04/26/2018 (P1786)

American Philatelic Society and Smithsonian’s National Postal Museum Release New Book

One small error that produced 100 years worth of stories

The Inverted Jenny – popularly known as the upside-down airplane stamp – is the United States’ most famous postage stamp. Desired by collectors from around the world, the little red, white and blue stamp has been making news for 100 years now.

A single Inverted Jenny – with an original price of 24 cents – cost its first real collector $1,500 a century ago. A perfect stamp from an original sheet 100 – the only sheet ever released to the public – could bring nearly 1,000 times that price today.

What makes the stamp so special and who has pursued and owned it?

The Stamp of the Century, a new book by Kellen Diamanti and Deborah Fisher to be released May 1, tells about the origins of the airmail stamp and particularly focuses on those who sought out and have owned a copy over the past 100 years.

“… The stories told here reveal the passions of collectors, portrayed in an endearing way, connecting both the worldly and bizarre,” said Cheryl Ganz, Ph.D., curator emerita of philately at the Smithsonian National Postal Museum.

Characters from the famous to infamous abound in these pages. Among those you will meet are William Robey, who discovered a sheet of 100 error stamps at a Washington, D.C. post office and ultra-rich collector Colonel Ned Green, whose wealth came from his mother, “the Witch of Wall Street.”

Within The Stamp of the Century’s pages are the stories of brave soldiers and wayward pilots; owners of old money and new money; industrialists and politicians; smart, strong women who dared to shine in a hobby dominated by men; war heroes and schemers; the braggadocio and collectors of quiet gentility.

The book will be officially unveiled May 1 at the National Postal Museum in Washington, D.C. In a day filled with activities at the National Postal Museum, the U.S. Postal Service will issue the first of two first-class forever postage stamps commemorating the 100th anniversary of the advent of U.S. airmail. Following the ceremony, Stamp of the Century authors Kellen Diamanti and Deborah Fisher will be on hand to autograph the book and talk with museum visitors.

Additionally, the Smithsonian’s National Postal Museum has invited the authors to conduct the museum’s History After Hours presentation on the evening of May 2. The discussion will focus on the impact of airmail on Washington, D.C. The authors will be on hand after the presentation to autograph books and talk with visitors.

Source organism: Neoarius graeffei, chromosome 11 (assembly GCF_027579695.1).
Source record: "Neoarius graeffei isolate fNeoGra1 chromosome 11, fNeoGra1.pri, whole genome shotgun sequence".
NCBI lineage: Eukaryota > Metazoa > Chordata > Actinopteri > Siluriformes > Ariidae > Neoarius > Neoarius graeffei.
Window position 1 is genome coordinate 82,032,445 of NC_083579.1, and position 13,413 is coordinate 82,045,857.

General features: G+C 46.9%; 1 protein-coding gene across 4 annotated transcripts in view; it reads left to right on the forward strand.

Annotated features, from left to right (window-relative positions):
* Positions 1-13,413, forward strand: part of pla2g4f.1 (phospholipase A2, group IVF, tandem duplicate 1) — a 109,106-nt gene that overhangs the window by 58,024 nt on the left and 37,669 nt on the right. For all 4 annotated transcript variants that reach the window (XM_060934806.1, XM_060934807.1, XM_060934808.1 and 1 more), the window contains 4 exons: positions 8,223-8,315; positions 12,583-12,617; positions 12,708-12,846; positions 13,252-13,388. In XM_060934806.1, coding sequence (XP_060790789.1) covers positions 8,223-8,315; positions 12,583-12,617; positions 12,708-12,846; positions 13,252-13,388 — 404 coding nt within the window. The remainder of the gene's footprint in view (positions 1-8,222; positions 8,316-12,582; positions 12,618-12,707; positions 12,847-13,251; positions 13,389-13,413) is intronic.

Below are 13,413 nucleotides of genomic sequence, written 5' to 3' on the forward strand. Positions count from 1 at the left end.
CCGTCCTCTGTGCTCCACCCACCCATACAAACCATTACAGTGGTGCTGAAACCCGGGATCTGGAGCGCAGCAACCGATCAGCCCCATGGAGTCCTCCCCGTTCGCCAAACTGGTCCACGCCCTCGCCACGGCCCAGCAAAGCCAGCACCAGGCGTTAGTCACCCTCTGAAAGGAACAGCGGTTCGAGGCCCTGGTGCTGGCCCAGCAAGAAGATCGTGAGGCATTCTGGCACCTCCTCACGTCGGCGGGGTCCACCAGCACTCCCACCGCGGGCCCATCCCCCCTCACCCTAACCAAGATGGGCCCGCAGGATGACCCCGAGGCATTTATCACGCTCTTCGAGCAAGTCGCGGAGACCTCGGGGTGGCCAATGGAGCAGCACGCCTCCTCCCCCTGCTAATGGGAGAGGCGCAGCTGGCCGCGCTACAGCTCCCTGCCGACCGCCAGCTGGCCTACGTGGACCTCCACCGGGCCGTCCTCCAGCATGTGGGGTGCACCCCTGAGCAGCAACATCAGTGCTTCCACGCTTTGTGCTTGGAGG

The Stamp of the Century has been published by the American Philatelic Society in partnership with the NPM. The book will be available for purchase ($24.95, plus shipping) from Smithsonian bookstores and from the American Philatelic Society at www.stamps.org/publications.

About the Smithsonian’s National Postal Museum

The National Postal Museum is devoted to presenting the colorful and engaging history of the nation’s mail service and showcasing one of the largest and most comprehensive collections of stamps and philatelic material in the world. It is located at 2 Massachusetts Ave. N.E., Washington, D.C., across from Union Station. The museum is open daily from 10 a.m. to 5:30 p.m. (closed Dec. 25). For more information about the Smithsonian, call (202) 633-1000 or visit the museum website at www.postalmuseum.si.edu.

About the American Philatelic Society

With nearly 29,000 members in more than 110 countries, the APS is the largest, non-profit organization for stamp collectors in the world. Founded in 1886, the APS serves collectors, educators, postal historians, and the general public by providing a wide variety of programs and services. Located at the American Philatelic Center in Bellefonte, Pennsylvania, the Society is entirely supported by membership dues, gifts, and the sale of publications, souvenirs and services. For more information call (814) 933-3803 or visit the Society website at www.stamps.org.

Contact:
Martin Kent Miller
Editor, American Philatelic Society
martin@stamps.org
(864) 322-6847 mobile
(814) 933-3803 x 221 office

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